House Democrats release first transcripts from impeachment probe

House Democrats on Monday released the first set of transcripts from their closed-door depositions as part of the impeachment inquiry into President TrumpDonald John TrumpObama calls on Senate not to fill Ginsburg's vacancy until after election Planned Parenthood: 'The fate of our rights' depends on Ginsburg replacement Progressive group to spend M in ad campaign on Supreme Court vacancy MORE.

The interview transcripts with former U.S. Ambassador to Ukraine Marie Yovanovitch and top State Department official Michael McKinley offer the first look at what witnesses told investigators about Trump’s contacts with Ukraine. The release marks a new phase for the Democrats' impeachment inquiry into whether the president pressured Ukrainian President Volodymyr Zelensky to open investigations into his political rival, former Vice President Joe BidenJoe BidenSenate Republicans face tough decision on replacing Ginsburg What Senate Republicans have said about election-year Supreme Court vacancies Biden says Ginsburg successor should be picked by candidate who wins on Nov. 3 MORE.

“As we move towards this new public phase of the impeachment inquiry, the American public will begin to see for themselves the evidence that the committees have collected. With each new interview, we learn more about the President’s attempt to manipulate the levers of power to his personal political benefit," the chairs of the House Intelligence, Foreign Affairs and Oversight and Reform committees wrote in a joint statement.


“The transcripts of interviews with Ambassadors Yovanovitch and McKinley demonstrate clearly how President Trump approved the removal of a highly respected and effective diplomat based on public falsehoods and smears against Ambassador Yovanovitch’s character and her work in support of long-held U.S. foreign policy anticorruption goals," they added.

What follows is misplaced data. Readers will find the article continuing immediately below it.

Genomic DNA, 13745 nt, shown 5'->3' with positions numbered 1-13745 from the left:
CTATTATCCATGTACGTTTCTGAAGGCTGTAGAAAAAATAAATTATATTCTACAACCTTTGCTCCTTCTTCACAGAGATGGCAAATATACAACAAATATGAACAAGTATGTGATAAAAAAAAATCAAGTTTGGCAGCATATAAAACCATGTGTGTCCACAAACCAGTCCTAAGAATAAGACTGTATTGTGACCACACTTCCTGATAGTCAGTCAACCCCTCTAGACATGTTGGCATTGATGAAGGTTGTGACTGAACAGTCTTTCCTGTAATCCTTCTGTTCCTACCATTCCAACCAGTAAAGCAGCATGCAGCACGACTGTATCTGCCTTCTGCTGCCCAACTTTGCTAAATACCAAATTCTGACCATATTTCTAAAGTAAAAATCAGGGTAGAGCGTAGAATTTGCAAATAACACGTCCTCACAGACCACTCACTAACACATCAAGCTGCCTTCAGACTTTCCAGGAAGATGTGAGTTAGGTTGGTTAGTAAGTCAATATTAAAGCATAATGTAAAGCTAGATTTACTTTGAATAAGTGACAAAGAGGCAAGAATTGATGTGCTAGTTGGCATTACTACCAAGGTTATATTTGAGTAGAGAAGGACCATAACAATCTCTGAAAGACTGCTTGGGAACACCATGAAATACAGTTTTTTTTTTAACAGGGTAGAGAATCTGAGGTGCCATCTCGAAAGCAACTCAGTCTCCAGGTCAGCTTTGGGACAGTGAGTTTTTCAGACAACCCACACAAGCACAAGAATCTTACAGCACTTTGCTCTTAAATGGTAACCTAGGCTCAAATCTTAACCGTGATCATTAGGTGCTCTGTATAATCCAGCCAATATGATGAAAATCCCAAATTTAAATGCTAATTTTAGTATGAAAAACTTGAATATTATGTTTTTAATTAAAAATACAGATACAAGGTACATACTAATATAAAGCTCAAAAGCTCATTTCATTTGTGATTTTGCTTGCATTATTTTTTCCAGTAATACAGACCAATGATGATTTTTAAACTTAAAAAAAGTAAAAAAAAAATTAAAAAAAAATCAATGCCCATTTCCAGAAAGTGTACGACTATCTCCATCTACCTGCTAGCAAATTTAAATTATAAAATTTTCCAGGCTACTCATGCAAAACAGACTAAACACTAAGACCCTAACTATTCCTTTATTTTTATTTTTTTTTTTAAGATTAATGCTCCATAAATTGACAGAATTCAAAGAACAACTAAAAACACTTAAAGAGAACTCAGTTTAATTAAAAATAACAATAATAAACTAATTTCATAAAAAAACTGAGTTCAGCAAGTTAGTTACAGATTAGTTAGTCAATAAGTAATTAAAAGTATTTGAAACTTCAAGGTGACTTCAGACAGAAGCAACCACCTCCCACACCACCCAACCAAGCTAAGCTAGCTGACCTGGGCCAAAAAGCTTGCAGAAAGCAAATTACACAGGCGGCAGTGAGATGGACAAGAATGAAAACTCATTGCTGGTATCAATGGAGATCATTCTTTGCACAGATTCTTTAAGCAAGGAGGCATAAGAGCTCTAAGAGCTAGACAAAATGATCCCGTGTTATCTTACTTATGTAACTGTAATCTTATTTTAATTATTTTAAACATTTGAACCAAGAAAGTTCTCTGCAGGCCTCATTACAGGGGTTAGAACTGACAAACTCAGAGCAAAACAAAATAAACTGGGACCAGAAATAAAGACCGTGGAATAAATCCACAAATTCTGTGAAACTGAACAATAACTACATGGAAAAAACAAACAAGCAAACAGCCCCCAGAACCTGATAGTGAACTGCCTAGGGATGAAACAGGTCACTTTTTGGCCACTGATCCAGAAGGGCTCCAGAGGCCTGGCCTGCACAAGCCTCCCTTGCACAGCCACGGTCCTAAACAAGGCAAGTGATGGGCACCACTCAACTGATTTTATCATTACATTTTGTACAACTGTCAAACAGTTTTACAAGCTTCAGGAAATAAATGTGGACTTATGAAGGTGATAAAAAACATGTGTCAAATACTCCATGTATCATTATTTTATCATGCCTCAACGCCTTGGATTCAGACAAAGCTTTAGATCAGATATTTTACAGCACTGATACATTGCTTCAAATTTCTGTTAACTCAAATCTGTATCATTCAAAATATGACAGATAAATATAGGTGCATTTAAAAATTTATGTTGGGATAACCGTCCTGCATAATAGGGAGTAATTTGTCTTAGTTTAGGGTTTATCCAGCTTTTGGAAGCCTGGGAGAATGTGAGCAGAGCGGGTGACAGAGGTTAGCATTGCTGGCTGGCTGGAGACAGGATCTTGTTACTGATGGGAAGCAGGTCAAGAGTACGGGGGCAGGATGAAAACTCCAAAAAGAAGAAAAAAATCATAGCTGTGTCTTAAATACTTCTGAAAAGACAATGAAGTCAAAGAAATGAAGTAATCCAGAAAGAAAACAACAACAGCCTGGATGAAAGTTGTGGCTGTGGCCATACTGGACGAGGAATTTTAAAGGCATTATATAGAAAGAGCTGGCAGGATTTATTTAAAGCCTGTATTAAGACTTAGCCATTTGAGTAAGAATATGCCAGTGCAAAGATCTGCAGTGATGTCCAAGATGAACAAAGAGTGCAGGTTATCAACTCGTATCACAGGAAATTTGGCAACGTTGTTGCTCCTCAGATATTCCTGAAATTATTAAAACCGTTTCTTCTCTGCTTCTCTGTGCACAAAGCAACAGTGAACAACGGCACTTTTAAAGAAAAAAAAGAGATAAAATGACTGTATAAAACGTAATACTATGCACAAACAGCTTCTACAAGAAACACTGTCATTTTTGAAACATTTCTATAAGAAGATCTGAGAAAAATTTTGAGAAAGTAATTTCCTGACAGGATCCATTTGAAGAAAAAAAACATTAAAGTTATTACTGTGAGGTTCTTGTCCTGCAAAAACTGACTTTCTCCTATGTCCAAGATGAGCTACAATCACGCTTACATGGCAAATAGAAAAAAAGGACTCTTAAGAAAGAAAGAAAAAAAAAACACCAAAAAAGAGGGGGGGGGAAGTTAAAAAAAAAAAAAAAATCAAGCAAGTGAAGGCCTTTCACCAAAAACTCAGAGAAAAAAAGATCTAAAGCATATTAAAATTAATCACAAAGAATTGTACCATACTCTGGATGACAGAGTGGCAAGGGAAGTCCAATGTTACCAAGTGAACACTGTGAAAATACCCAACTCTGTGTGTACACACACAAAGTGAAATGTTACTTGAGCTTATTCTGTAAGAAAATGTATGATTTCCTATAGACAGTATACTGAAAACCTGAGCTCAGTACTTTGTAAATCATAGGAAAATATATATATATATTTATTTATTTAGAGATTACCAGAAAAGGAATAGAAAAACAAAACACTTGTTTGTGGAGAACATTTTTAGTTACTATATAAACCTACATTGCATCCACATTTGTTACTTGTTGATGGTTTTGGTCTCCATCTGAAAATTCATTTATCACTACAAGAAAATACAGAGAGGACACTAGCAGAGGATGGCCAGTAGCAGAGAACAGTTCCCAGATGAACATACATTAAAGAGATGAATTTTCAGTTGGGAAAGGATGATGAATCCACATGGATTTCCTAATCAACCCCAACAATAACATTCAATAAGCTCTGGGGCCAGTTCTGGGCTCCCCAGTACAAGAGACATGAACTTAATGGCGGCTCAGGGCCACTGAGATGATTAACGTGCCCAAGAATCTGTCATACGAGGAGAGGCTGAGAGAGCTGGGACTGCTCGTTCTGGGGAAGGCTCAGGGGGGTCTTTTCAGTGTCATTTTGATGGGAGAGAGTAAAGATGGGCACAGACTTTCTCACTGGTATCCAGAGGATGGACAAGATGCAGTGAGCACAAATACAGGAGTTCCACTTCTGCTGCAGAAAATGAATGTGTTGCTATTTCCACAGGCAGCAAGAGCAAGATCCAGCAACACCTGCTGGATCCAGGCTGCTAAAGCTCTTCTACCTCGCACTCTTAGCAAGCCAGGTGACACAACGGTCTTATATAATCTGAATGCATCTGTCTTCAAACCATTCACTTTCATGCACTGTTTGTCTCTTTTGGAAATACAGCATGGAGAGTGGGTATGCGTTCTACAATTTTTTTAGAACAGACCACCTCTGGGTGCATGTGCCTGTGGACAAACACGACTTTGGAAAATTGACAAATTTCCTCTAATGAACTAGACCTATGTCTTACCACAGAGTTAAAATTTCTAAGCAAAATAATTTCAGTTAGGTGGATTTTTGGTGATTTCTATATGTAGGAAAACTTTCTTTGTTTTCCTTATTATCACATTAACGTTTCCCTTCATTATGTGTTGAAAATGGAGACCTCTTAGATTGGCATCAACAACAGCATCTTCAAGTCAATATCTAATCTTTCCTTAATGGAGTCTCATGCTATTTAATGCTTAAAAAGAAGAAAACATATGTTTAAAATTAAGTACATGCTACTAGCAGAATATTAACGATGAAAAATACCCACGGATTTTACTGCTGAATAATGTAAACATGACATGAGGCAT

The statement also says the depositions show how Trump sought to create "an irregular back channel" by asking Zelensky to investigate interference in the 2016 election, as well as Biden.

The release is certain to raise objections from Republicans, who have been calling for the immediate release of all the transcripts — not just a select few — since the depositions began just over a month ago.

Shortly before the Democrats released the two depositions, Rep. Mark MeadowsMark Randall MeadowsTrump reacts to Ginsburg's death: 'An amazing woman who led an amazing life' Trump carries on with rally, unaware of Ginsburg's death United Airlines, unions call for six-month extension of government aid MORE (R-N.C.), a member of the Oversight and Reform Committee, predicted Democrats would release only the interviews painting Trump in a negative light.

"You and I both know how this game will work out. They will release the transcripts that are most beneficial to them, make the news cycle happen, and then the damning transcripts that are available, they will wait a period of time [to release]," Meadows said. "And so I don't think that's fair, transparent, and certainly we need to make sure that there are no select edits."